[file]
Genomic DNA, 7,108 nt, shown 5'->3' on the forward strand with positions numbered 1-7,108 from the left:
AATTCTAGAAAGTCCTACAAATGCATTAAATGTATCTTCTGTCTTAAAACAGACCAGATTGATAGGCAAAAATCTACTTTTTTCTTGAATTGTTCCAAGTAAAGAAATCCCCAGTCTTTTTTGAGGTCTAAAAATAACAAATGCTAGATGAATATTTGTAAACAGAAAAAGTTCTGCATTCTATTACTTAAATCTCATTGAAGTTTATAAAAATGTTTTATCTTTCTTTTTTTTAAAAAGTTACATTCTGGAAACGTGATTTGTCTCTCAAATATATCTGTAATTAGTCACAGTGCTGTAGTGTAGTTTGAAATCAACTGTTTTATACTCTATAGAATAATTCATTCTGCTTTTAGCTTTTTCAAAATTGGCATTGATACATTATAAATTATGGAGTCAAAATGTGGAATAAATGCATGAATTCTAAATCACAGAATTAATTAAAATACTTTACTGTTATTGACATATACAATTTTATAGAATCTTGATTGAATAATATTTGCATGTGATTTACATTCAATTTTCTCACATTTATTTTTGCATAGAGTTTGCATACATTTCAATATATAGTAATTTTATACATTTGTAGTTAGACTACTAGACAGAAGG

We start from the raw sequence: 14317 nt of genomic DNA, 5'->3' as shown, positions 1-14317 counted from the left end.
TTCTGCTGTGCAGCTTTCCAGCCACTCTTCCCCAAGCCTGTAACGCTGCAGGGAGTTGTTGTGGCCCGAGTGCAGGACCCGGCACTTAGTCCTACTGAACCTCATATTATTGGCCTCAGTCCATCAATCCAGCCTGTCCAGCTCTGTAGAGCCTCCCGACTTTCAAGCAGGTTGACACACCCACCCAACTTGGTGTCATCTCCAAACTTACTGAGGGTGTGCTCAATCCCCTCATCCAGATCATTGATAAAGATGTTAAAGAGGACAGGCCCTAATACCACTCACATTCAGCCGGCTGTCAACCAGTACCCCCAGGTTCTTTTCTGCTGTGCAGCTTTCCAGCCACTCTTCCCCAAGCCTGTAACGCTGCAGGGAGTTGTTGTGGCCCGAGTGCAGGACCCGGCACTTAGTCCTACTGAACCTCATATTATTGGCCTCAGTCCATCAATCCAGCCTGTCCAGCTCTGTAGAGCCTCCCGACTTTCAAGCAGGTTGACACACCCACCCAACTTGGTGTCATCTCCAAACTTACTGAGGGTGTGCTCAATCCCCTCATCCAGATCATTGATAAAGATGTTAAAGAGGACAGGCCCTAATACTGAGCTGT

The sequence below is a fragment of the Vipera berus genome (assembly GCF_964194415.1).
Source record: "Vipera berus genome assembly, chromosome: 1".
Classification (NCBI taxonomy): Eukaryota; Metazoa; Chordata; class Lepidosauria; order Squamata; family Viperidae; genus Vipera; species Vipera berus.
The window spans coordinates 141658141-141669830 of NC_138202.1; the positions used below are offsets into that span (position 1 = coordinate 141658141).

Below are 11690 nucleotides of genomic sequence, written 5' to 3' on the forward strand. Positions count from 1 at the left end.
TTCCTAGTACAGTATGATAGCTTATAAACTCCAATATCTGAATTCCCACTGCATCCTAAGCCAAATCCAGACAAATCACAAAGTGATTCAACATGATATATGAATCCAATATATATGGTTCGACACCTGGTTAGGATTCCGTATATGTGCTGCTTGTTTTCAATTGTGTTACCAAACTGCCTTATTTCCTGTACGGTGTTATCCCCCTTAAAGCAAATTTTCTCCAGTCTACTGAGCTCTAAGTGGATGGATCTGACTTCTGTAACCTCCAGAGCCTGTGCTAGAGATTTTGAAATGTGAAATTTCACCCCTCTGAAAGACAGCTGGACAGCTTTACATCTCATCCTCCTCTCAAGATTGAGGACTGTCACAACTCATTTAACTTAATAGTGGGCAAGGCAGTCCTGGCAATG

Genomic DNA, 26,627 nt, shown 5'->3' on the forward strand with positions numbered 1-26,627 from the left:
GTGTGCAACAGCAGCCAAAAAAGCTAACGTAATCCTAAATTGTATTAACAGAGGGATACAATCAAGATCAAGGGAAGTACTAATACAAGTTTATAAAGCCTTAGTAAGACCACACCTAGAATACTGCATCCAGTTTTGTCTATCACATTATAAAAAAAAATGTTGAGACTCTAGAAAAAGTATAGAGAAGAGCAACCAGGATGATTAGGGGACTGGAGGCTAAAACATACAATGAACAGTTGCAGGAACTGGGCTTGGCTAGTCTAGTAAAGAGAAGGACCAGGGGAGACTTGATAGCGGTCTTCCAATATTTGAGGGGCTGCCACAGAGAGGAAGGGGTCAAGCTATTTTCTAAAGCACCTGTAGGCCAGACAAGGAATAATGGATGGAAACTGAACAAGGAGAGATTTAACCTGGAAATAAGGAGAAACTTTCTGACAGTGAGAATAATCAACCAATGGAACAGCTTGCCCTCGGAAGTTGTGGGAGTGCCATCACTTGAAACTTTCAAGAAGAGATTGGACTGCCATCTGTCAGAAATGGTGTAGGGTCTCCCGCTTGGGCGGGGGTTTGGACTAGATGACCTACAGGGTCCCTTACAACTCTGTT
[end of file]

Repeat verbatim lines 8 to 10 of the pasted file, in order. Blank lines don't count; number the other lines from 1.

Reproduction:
The window spans coordinates 141658141-141669830 of NC_138202.1; the positions used below are offsets into that span (position 1 = coordinate 141658141).

Below are 11690 nucleotides of genomic sequence, written 5' to 3' on the forward strand. Positions count from 1 at the left end.
TTCCTAGTACAGTATGATAGCTTATAAACTCCAATATCTGAATTCCCACTGCATCCTAAGCCAAATCCAGACAAATCACAAAGTGATTCAACATGATATATGAATCCAATATATATGGTTCGACACCTGGTTAGGATTCCGTATATGTGCTGCTTGTTTTCAATTGTGTTACCAAACTGCCTTATTTCCTGTACGGTGTTATCCCCCTTAAAGCAAATTTTCTCCAGTCTACTGAGCTCTAAGTGGATGGATCTGACTTCTGTAACCTCCAGAGCCTGTGCTAGAGATTTTGAAATGTGAAATTTCACCCCTCTGAAAGACAGCTGGACAGCTTTACATCTCATCCTCCTCTCAAGATTGAGGACTGTCACAACTCATTTAACTTAATAGTGGGCAAGGCAGTCCTGGCAATG